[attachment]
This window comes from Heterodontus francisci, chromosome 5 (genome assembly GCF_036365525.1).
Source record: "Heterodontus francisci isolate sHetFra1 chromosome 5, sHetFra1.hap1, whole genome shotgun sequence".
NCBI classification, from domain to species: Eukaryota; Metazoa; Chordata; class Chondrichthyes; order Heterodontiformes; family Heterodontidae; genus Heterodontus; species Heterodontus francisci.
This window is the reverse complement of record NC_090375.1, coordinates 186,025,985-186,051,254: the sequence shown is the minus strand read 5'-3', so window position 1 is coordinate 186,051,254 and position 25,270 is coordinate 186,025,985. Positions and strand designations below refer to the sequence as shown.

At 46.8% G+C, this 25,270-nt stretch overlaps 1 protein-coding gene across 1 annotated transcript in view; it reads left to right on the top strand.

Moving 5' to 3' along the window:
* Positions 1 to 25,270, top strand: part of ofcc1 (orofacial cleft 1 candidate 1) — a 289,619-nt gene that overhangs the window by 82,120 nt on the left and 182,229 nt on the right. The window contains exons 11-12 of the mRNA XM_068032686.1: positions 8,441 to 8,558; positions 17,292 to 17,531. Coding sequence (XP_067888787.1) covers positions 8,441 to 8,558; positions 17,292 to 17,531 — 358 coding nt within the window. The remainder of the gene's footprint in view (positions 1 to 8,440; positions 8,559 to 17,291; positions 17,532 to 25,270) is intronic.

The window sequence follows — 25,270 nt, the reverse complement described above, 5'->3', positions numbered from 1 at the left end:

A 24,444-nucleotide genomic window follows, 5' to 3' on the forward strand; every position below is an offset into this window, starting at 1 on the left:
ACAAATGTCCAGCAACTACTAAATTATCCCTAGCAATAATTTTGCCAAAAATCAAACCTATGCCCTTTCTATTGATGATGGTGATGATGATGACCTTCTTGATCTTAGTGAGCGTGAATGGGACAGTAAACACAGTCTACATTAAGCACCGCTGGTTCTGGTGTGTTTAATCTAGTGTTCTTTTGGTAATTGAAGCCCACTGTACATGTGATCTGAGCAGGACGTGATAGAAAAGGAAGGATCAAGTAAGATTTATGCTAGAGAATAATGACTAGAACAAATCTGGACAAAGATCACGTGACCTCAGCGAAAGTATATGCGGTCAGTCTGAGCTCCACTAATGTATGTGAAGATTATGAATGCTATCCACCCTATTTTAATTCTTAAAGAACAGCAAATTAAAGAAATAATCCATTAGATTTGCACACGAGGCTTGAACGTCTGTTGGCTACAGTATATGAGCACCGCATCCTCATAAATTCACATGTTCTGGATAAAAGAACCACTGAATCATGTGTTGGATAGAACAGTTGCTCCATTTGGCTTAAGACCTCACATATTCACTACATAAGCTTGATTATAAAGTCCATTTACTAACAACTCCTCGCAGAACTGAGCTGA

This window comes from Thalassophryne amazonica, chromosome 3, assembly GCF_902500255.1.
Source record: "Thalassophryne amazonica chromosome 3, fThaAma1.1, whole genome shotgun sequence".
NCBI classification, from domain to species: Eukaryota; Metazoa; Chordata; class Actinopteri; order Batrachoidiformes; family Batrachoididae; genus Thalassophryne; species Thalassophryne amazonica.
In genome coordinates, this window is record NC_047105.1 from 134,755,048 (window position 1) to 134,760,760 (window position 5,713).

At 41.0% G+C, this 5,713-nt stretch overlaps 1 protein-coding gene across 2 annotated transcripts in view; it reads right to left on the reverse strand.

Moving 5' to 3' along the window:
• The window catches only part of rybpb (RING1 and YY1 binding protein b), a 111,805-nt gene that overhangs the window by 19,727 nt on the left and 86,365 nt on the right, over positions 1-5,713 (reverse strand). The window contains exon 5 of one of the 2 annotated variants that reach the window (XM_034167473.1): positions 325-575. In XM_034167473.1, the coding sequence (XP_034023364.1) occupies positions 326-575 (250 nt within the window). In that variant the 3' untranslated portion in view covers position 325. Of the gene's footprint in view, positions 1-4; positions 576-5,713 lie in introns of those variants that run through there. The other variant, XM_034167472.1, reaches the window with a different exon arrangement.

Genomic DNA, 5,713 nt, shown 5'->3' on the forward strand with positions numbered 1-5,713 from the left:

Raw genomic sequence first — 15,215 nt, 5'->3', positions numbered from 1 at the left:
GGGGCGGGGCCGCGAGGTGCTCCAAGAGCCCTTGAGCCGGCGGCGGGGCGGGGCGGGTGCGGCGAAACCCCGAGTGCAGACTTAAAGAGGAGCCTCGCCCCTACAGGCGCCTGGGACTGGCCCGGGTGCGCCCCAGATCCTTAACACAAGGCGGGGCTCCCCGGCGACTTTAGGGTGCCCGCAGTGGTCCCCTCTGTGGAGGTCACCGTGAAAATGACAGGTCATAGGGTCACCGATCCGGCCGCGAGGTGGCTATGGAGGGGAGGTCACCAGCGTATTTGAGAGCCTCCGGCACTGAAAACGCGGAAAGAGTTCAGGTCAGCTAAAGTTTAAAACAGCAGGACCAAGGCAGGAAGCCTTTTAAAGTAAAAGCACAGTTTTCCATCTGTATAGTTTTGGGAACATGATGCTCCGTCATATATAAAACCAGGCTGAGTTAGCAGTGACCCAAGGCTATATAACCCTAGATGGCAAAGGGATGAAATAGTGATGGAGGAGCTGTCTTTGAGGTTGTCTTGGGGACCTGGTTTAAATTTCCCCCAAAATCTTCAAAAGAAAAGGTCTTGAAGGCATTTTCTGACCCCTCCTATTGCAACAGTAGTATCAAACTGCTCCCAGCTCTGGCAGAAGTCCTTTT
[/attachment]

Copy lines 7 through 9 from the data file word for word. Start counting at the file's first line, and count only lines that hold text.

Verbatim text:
* Positions 1 to 25,270, top strand: part of ofcc1 (orofacial cleft 1 candidate 1) — a 289,619-nt gene that overhangs the window by 82,120 nt on the left and 182,229 nt on the right. The window contains exons 11-12 of the mRNA XM_068032686.1: positions 8,441 to 8,558; positions 17,292 to 17,531. Coding sequence (XP_067888787.1) covers positions 8,441 to 8,558; positions 17,292 to 17,531 — 358 coding nt within the window. The remainder of the gene's footprint in view (positions 1 to 8,440; positions 8,559 to 17,291; positions 17,532 to 25,270) is intronic.

The window sequence follows — 25,270 nt, the reverse complement described above, 5'->3', positions numbered from 1 at the left end:

A 24,444-nucleotide genomic window follows, 5' to 3' on the forward strand; every position below is an offset into this window, starting at 1 on the left: